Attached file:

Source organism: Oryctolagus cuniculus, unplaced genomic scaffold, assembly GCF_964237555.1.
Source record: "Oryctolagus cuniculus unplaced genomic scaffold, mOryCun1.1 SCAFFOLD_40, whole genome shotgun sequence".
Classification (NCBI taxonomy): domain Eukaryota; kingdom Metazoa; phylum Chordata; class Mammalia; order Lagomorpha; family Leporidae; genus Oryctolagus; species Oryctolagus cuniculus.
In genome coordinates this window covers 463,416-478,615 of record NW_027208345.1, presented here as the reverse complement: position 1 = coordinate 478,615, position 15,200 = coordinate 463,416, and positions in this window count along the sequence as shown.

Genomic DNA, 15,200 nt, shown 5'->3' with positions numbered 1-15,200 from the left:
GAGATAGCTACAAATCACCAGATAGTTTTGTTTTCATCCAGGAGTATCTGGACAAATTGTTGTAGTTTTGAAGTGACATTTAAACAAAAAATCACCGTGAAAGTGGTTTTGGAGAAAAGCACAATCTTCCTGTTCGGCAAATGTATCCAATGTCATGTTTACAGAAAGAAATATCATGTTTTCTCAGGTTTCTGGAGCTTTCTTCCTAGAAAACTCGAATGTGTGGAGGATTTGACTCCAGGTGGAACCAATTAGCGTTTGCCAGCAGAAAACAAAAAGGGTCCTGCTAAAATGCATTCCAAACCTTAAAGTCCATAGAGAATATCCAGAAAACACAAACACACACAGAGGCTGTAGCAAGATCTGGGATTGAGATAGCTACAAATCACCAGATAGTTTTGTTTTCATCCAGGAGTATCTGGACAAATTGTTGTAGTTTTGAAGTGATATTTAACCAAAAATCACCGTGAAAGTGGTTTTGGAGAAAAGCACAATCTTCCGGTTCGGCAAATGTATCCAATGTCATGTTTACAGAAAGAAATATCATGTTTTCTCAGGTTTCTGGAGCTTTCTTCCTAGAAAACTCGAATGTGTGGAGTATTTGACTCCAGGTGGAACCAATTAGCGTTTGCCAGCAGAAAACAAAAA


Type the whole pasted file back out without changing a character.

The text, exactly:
Source organism: Oryctolagus cuniculus, unplaced genomic scaffold, assembly GCF_964237555.1.
Source record: "Oryctolagus cuniculus unplaced genomic scaffold, mOryCun1.1 SCAFFOLD_40, whole genome shotgun sequence".
Classification (NCBI taxonomy): domain Eukaryota; kingdom Metazoa; phylum Chordata; class Mammalia; order Lagomorpha; family Leporidae; genus Oryctolagus; species Oryctolagus cuniculus.
In genome coordinates this window covers 463,416-478,615 of record NW_027208345.1, presented here as the reverse complement: position 1 = coordinate 478,615, position 15,200 = coordinate 463,416, and positions in this window count along the sequence as shown.

Genomic DNA, 15,200 nt, shown 5'->3' with positions numbered 1-15,200 from the left:
GAGATAGCTACAAATCACCAGATAGTTTTGTTTTCATCCAGGAGTATCTGGACAAATTGTTGTAGTTTTGAAGTGACATTTAAACAAAAAATCACCGTGAAAGTGGTTTTGGAGAAAAGCACAATCTTCCTGTTCGGCAAATGTATCCAATGTCATGTTTACAGAAAGAAATATCATGTTTTCTCAGGTTTCTGGAGCTTTCTTCCTAGAAAACTCGAATGTGTGGAGGATTTGACTCCAGGTGGAACCAATTAGCGTTTGCCAGCAGAAAACAAAAAGGGTCCTGCTAAAATGCATTCCAAACCTTAAAGTCCATAGAGAATATCCAGAAAACACAAACACACACAGAGGCTGTAGCAAGATCTGGGATTGAGATAGCTACAAATCACCAGATAGTTTTGTTTTCATCCAGGAGTATCTGGACAAATTGTTGTAGTTTTGAAGTGATATTTAACCAAAAATCACCGTGAAAGTGGTTTTGGAGAAAAGCACAATCTTCCGGTTCGGCAAATGTATCCAATGTCATGTTTACAGAAAGAAATATCATGTTTTCTCAGGTTTCTGGAGCTTTCTTCCTAGAAAACTCGAATGTGTGGAGTATTTGACTCCAGGTGGAACCAATTAGCGTTTGCCAGCAGAAAACAAAAA